Monday, May 12, 2008

Time-Shifting Prime Time Means Viewers Have Control.

THE AUDIENCE for prime time television shows is shrinking, according to an article in today's New York Times. More than 6 million viewers have disappeared since last year.

The culprit? The Internet, TiVo, DVR and other video on demand services.

The industry folks call it "time-shifting." And they are freaking out about it.

While they enable viewers to watch more hours of television, they hurt the rate of commercial recognition, as about half of all commercials are skipped in time-shifting modes, according to the Times.

“Honestly, if I could wish away the DVR, I would,” Alan Wurtzel, head of research for NBC, told the Times. “But I can’t. It’s growing.”

Without advertising, there's no money to finance programming (including news). The ultimate result is that the popular shows gain greater audiences and the less popular programs get markedly smaller audiences.

Personally, I'd rather watch Yacht Rock on Channel 101.

If you know how to make money on the Internet, you could be the next Bill Gates. Start thinking.

(the photo of the TiVo cakes come via Flickr).


Anonymous said...

Doesn't the time shift give more TV shows (and thus more people) a chance to make money on TV? Isn't this a good thing? And I thought the Internet makes money for TV stations with commercials already.


Can we talk about Sue Simmons?


Geo said...

The Internet doesn't make enough money to produce a program like Grey's Anatomy. The Internet, for now, is a complementary source of income.

Its difficult to make money online right now because people bypass commercials.

So as television viewership declines and the Internet isn't generating the big bucks, there will be a shortfall.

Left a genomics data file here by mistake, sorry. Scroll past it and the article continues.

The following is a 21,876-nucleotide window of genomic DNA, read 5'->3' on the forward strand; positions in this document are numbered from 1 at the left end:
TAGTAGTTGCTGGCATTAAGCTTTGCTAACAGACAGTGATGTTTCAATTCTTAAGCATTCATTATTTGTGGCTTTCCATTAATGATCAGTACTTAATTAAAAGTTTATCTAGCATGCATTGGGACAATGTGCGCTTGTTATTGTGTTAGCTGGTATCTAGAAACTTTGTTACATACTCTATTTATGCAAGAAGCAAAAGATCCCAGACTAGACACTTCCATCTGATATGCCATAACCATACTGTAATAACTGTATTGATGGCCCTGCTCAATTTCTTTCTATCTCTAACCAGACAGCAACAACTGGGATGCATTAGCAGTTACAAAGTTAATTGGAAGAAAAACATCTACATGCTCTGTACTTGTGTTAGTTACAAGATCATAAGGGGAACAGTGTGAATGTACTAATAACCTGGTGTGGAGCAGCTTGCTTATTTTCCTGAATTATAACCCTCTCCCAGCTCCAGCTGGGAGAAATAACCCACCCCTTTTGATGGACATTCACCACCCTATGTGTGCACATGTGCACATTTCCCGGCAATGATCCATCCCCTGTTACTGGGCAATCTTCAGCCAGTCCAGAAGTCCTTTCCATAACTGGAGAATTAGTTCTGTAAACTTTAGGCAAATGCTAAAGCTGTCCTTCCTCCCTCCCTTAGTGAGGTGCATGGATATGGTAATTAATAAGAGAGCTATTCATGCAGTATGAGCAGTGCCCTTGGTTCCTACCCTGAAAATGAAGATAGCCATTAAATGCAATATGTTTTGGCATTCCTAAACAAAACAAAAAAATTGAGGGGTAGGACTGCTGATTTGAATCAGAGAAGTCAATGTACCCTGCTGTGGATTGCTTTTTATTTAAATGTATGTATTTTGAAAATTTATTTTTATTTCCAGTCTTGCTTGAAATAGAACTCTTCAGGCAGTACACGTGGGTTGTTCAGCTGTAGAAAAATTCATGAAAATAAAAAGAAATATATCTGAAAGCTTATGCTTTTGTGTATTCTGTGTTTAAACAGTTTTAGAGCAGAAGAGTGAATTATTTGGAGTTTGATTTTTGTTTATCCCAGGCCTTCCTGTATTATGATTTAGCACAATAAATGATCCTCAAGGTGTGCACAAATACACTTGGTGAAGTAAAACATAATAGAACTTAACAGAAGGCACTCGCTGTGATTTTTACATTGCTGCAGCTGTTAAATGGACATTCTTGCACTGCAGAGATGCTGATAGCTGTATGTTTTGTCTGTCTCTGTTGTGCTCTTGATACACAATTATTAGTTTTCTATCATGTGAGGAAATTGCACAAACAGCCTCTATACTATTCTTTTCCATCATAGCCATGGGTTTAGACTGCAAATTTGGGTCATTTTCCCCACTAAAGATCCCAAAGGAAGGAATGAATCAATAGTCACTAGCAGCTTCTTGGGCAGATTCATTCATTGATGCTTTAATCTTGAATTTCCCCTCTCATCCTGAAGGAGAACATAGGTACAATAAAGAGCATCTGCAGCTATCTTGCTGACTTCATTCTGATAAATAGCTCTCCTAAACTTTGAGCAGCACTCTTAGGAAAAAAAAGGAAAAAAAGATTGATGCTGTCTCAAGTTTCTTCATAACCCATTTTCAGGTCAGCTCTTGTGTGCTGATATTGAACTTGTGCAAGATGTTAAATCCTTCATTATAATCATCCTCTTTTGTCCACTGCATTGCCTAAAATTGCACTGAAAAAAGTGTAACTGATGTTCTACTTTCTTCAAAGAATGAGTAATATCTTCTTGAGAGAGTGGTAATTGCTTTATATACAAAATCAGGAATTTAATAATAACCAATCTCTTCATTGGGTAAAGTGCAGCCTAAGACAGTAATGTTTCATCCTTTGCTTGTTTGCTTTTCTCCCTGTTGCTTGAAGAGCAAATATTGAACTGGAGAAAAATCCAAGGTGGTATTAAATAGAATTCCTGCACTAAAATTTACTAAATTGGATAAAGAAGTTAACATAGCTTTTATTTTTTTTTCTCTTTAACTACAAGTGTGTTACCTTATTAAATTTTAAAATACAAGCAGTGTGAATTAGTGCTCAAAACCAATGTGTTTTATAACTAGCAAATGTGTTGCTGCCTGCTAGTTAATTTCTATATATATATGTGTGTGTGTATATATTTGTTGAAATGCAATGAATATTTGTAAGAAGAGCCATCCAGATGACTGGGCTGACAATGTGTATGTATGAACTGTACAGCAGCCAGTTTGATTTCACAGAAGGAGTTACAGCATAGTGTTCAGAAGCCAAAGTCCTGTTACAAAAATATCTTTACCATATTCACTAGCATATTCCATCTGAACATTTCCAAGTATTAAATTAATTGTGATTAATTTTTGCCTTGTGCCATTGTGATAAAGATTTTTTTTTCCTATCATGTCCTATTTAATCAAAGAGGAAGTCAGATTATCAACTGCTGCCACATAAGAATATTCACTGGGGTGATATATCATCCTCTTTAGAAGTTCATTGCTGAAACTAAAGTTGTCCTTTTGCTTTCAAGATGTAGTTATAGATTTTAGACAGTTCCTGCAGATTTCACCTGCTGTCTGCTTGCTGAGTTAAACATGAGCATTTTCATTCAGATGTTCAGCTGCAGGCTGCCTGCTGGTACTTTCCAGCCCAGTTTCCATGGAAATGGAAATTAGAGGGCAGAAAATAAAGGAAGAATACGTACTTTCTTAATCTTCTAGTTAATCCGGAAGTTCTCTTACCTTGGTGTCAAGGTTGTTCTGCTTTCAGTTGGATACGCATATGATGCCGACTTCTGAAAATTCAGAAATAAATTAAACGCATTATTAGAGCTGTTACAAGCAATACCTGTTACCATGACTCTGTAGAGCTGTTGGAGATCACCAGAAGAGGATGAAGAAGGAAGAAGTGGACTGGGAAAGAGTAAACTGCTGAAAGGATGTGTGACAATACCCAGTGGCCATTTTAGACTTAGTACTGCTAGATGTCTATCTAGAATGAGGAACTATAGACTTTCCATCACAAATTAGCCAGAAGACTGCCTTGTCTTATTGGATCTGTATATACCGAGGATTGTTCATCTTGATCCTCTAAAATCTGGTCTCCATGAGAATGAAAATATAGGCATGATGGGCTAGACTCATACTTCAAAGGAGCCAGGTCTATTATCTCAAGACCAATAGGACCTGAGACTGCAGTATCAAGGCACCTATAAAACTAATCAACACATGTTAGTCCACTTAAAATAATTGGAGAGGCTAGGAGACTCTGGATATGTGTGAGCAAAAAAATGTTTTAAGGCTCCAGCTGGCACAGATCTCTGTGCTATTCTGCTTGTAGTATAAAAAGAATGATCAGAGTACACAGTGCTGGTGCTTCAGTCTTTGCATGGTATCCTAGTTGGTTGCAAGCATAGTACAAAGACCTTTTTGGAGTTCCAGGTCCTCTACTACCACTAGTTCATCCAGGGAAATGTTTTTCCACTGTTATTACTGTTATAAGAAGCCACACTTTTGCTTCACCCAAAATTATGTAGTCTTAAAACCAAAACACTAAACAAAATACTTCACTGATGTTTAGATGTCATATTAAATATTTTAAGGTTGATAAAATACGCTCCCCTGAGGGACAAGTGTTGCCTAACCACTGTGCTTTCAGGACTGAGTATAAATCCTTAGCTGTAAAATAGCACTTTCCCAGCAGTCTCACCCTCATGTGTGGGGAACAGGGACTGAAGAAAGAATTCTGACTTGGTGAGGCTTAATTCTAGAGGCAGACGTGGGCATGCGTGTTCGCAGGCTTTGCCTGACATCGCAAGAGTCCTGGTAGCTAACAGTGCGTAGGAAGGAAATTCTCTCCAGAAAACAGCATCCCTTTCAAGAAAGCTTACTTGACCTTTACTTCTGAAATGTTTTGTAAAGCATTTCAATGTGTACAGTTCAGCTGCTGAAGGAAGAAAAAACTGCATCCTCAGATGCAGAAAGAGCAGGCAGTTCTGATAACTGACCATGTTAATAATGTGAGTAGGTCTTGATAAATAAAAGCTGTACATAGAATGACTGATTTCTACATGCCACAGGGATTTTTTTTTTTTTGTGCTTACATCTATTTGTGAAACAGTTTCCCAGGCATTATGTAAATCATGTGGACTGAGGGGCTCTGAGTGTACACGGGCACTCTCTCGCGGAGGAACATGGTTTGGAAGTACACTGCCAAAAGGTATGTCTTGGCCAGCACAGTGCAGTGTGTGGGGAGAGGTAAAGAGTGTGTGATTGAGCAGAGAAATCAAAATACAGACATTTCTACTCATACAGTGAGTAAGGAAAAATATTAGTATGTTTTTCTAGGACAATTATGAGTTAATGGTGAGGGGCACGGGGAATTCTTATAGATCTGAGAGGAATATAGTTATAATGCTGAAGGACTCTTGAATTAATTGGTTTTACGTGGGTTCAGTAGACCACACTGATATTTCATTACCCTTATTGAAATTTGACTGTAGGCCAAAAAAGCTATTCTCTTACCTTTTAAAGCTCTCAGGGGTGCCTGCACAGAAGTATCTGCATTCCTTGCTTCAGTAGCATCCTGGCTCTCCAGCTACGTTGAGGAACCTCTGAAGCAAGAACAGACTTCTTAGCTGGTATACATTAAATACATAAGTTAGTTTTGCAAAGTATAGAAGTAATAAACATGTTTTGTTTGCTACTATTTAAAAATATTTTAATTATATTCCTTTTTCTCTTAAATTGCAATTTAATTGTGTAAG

What the f**k do you want to say about Sue Simmons? Just kidding, of course ... here's the link for those of you who haven't seen it:

- George (your former teacher who is DONE grading)

Anonymous said...

This is where I get confused. So more people are watching TV, but across less outlets. So each program/channel earns less money. And then the internet steals more thunder from each program/channel, pushing away advertisers and leading them to seek more reliant outlets. And this adds stress to the lives of certain unspecified assertive anchorwomen.



danielassaraf said...

I think the internet and Tivo are empowering consumers in some ways. I watch things on the internet all the time-like both conventions, which so far I have missed completely but saw all the big speeches. The children of the networks will still have food and clean clothes despite this trend. My one concern is that advertising will change from actual commercials to integrating brands into the show (like having characters where certain clothes or something), which the networks hot-shots are "forced" to do in order to "survive". At least during a commericial you can go take a piss.